The title “Texas cracks down on pro-bono legal aidmight make your blood boil that a cabal of protectionist lawyers seek to amplify the legal peril facing the indigent. It would be a grave injustice.
BUT it turns out that’s not what this editorial is about! Instead, the Journal complains that advocacy groups with obscure finances may not be able to inject themselves directly into the political process without facing the same legal scrutiny:
Election police are always looking for new ways to limit political speech, and their next victim could be public interest law firms. That is now being tested in Texas, where the state ethics commission could decide on Thursday whether a law firm can be barred from offering pro bono legal aid to a candidate.
For the record, the notice does not suggest that law firms would be prohibited from offering pro bono legal services to a candidate.
According to the commission’s draft advisory opinion, a public interest firm that provides free legal services to a candidate would make an in-kind contribution to the campaign.
Because giving value to a campaign for free is in fact an in-kind contribution.
The legal billing adds up quickly, so any company offering pro bono assistance would also risk changing its tax-exempt status and disclosing its donors.
The FEC already has provisions enabling entities to provide free legal services to campaigns and individual lawyers can do pro bono work as volunteers. Then help is here! But the complaint here focuses specifically on groups created to avoid taxes conditioned on a promise to stay out of politics. The argument for the tax exemption is that, hypothetically, if a state characterized the work of a 501(c)(3) as contributing to a political campaign, the IRS could stop considering the entity as a 501( c)(3). Aside from whether or not the IRS would handle it that way, such a declassification would happen… because the organization is actually involved in direct political activity. I know there are a lot of 501(c)(3) organizations that make the distinction between being overtly political and just being politically adjacent, but just because the IRS looks the other way more often doesn’t mean it should only these groups should continue to get tax breaks to actively do campaign work.
If you want to offer your services to candidates… pay your taxes.
But the question of transparency is perhaps what really bothers these groups. Campaign donations to candidates trigger disclosure requirements because the Supreme Court has not (yet) removed protections against people who bribe candidates outright. But, thanks to the magic of political action committees, the money can stay in the shadows if it’s spent on non-candidates. For the specific companies involved, the problem is that they plan to launch an assault on election laws and only the candidates will have standing.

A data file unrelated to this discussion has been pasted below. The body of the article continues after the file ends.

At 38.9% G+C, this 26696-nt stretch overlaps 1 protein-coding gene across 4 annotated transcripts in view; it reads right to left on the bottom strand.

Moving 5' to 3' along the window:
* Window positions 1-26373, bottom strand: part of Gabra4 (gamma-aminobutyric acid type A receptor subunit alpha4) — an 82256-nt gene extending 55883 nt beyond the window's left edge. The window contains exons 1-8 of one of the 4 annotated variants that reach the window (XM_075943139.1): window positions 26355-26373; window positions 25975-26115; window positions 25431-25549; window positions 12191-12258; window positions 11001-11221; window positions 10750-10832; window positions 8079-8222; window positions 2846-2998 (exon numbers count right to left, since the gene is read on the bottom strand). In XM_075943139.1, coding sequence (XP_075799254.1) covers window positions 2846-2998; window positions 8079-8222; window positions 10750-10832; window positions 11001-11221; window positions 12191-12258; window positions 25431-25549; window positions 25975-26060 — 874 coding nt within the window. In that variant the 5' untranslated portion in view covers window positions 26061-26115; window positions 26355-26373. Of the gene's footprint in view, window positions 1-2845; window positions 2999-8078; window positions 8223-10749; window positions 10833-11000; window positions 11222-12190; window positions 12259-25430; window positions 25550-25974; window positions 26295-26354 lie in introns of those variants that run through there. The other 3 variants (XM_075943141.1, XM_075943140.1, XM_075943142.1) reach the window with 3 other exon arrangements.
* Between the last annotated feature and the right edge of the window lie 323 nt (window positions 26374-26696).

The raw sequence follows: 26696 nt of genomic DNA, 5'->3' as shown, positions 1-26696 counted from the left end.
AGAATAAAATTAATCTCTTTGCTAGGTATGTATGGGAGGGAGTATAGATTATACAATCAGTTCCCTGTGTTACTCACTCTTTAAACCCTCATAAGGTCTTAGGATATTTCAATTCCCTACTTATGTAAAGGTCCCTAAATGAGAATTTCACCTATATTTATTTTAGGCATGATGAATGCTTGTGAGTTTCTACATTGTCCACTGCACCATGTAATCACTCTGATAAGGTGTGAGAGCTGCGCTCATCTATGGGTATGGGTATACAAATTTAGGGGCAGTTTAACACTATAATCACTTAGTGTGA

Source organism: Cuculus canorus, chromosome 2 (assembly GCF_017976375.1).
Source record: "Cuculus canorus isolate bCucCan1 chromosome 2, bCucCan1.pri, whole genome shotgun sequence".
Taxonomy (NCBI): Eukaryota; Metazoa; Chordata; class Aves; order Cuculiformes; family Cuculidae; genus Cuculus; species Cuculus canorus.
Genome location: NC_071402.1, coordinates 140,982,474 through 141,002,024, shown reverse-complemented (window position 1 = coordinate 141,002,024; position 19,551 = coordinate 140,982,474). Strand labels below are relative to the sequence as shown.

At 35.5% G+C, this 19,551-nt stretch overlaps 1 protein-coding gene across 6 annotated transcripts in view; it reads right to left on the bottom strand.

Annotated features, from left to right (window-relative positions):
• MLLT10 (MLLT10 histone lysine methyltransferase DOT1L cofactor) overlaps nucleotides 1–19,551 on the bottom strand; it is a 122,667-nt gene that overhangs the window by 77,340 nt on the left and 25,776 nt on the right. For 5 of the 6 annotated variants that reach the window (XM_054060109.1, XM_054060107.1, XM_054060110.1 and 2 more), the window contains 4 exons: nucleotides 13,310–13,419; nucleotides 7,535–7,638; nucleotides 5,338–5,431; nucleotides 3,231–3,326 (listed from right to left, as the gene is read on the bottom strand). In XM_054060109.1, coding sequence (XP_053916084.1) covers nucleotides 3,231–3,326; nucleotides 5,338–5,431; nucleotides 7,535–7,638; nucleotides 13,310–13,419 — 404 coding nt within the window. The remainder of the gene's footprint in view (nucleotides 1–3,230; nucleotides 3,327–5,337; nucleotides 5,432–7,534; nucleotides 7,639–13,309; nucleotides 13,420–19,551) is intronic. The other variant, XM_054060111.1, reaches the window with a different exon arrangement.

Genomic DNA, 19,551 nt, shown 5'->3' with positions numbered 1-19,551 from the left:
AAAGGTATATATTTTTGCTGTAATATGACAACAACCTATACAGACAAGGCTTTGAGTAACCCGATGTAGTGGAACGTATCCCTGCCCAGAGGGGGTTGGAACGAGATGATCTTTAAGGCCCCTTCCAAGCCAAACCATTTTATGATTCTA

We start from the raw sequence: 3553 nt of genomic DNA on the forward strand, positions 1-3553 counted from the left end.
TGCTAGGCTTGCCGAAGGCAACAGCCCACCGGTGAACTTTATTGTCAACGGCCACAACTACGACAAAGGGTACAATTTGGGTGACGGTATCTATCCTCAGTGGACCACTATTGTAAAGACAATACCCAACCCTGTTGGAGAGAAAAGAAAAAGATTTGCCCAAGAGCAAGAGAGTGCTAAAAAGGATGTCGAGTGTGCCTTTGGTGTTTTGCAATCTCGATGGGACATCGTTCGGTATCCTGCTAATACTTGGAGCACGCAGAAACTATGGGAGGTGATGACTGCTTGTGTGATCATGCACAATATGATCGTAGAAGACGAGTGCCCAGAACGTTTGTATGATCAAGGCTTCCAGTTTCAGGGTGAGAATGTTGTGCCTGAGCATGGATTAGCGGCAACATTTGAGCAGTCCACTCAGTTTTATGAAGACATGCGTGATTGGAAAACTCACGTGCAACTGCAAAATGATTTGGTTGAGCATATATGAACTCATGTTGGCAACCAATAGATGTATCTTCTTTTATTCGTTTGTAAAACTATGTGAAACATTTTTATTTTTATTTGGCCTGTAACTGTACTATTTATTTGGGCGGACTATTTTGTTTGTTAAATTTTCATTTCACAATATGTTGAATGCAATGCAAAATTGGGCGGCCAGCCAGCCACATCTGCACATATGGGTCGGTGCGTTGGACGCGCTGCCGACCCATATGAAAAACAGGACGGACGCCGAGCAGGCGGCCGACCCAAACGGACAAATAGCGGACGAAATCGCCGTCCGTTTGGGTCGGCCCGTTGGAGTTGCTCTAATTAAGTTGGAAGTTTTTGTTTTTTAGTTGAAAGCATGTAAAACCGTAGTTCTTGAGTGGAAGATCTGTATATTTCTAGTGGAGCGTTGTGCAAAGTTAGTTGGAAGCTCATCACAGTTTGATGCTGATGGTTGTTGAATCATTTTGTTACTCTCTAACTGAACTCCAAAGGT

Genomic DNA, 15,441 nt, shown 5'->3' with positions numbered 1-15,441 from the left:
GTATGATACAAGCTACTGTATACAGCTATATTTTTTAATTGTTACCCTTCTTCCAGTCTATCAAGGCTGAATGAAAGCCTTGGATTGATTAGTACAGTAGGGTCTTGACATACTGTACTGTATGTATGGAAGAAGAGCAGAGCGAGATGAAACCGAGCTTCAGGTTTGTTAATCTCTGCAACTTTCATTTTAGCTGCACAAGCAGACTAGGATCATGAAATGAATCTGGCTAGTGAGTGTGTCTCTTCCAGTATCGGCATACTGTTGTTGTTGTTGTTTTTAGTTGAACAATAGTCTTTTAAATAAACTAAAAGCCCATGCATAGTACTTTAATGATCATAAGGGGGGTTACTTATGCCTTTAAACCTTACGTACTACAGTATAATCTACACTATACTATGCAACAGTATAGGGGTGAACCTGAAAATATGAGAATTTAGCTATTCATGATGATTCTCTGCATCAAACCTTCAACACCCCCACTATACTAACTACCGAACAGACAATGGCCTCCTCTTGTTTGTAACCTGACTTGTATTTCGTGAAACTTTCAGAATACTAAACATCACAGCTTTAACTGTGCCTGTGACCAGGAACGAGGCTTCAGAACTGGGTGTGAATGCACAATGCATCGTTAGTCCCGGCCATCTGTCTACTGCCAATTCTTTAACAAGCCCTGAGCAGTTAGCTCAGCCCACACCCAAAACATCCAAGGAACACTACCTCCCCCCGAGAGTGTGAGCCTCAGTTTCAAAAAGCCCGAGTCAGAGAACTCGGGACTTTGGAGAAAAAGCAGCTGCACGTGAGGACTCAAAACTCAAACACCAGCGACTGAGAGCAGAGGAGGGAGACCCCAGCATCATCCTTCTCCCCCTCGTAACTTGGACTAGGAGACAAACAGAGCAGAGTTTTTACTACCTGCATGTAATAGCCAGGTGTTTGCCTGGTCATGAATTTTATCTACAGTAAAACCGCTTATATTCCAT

Let’s see: Candidates are most likely to have standing to challenge election rules, but according to the election commission, they cannot hire a public interest lawyer to do so.
Again, they CAN hire a lawyer to do this. But if lawyers removed the above tax barriers and did this work for free, they might have to reveal who is actually paying for this work and these people don’t want that to happen. Because the people behind these anti-election efforts don’t have the courage of their convictions to actually be identified.
The Texas opinion is a threat to 501(c)3 groups that would face the compromise of their core mission.
Their main mission being… to provide free legal services to campaigns? Because if it’s the “main” mission, it shouldn’t be a 501(c)(3) in the first place.
The draft notice also threatens candidates’ ability to file legal challenges, which are often costly and time-consuming, costing more than many small local campaigns can raise.
There is a simple solution…the organization does not have to be a 501(c)(3).
The ACLU also opposes this advisory opinion, so there is an element of bipartisanship – although the ACLU’s objection presents its objection as seeking an exclusion for services rendered to “advocate for civil rights and civil liberties” which could arguably be separate from electoral work.
Yet we have laws designed to protect the sanctity of the political process. Among these laws are bans on giving political groups free tax exemption cards and some semblance of basic transparency.
In practice, the Commission will likely relent or there will be a legal challenge and a judge will argue that the fact that these groups have free speech rights simultaneously grants them tax exemption rights for some reason.
But we don’t have to live that way as a country. We could draw a line that whatever the limit for tax-free political advocacy, working directly for a candidate is on the wrong side.
Joe Patrice is an editor at Above the Law and co-host of Think like a lawyer. Feel free to email tips, questions or comments. Follow him on Twitter if you’re interested in law, politics, and a healthy dose of college sports news. Joe also serves as Managing Director at RPN Executive Search.